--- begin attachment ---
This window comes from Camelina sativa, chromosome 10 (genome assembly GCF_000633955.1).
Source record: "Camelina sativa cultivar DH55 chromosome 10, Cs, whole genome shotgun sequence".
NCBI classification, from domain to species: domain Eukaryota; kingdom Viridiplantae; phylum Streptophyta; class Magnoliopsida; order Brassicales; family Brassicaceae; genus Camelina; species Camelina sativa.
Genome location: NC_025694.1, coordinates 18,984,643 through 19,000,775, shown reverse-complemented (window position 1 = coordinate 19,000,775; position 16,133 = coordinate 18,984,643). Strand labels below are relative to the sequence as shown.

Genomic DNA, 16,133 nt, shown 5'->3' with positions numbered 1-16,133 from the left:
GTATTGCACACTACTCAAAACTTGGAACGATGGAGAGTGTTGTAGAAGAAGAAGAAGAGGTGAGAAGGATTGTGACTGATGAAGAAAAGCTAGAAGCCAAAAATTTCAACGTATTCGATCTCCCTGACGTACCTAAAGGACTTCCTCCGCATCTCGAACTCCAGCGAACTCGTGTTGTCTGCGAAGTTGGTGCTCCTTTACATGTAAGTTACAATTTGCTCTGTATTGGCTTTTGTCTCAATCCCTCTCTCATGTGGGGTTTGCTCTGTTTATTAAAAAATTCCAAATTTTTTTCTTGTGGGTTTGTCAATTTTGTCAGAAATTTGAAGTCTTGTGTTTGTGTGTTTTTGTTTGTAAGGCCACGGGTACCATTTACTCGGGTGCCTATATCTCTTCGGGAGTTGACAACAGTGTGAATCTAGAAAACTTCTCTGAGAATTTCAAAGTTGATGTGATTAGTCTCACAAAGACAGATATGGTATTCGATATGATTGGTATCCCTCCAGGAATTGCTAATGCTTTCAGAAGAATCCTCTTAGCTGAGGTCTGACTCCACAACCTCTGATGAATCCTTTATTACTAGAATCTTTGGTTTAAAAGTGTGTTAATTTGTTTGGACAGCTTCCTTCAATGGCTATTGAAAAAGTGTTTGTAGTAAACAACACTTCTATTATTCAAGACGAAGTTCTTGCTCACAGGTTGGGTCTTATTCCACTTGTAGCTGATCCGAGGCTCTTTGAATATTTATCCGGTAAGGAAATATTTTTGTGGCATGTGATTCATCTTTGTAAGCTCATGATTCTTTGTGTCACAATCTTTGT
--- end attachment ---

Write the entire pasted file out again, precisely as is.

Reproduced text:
This window comes from Camelina sativa, chromosome 10 (genome assembly GCF_000633955.1).
Source record: "Camelina sativa cultivar DH55 chromosome 10, Cs, whole genome shotgun sequence".
NCBI classification, from domain to species: domain Eukaryota; kingdom Viridiplantae; phylum Streptophyta; class Magnoliopsida; order Brassicales; family Brassicaceae; genus Camelina; species Camelina sativa.
Genome location: NC_025694.1, coordinates 18,984,643 through 19,000,775, shown reverse-complemented (window position 1 = coordinate 19,000,775; position 16,133 = coordinate 18,984,643). Strand labels below are relative to the sequence as shown.

Genomic DNA, 16,133 nt, shown 5'->3' with positions numbered 1-16,133 from the left:
GTATTGCACACTACTCAAAACTTGGAACGATGGAGAGTGTTGTAGAAGAAGAAGAAGAGGTGAGAAGGATTGTGACTGATGAAGAAAAGCTAGAAGCCAAAAATTTCAACGTATTCGATCTCCCTGACGTACCTAAAGGACTTCCTCCGCATCTCGAACTCCAGCGAACTCGTGTTGTCTGCGAAGTTGGTGCTCCTTTACATGTAAGTTACAATTTGCTCTGTATTGGCTTTTGTCTCAATCCCTCTCTCATGTGGGGTTTGCTCTGTTTATTAAAAAATTCCAAATTTTTTTCTTGTGGGTTTGTCAATTTTGTCAGAAATTTGAAGTCTTGTGTTTGTGTGTTTTTGTTTGTAAGGCCACGGGTACCATTTACTCGGGTGCCTATATCTCTTCGGGAGTTGACAACAGTGTGAATCTAGAAAACTTCTCTGAGAATTTCAAAGTTGATGTGATTAGTCTCACAAAGACAGATATGGTATTCGATATGATTGGTATCCCTCCAGGAATTGCTAATGCTTTCAGAAGAATCCTCTTAGCTGAGGTCTGACTCCACAACCTCTGATGAATCCTTTATTACTAGAATCTTTGGTTTAAAAGTGTGTTAATTTGTTTGGACAGCTTCCTTCAATGGCTATTGAAAAAGTGTTTGTAGTAAACAACACTTCTATTATTCAAGACGAAGTTCTTGCTCACAGGTTGGGTCTTATTCCACTTGTAGCTGATCCGAGGCTCTTTGAATATTTATCCGGTAAGGAAATATTTTTGTGGCATGTGATTCATCTTTGTAAGCTCATGATTCTTTGTGTCACAATCTTTGT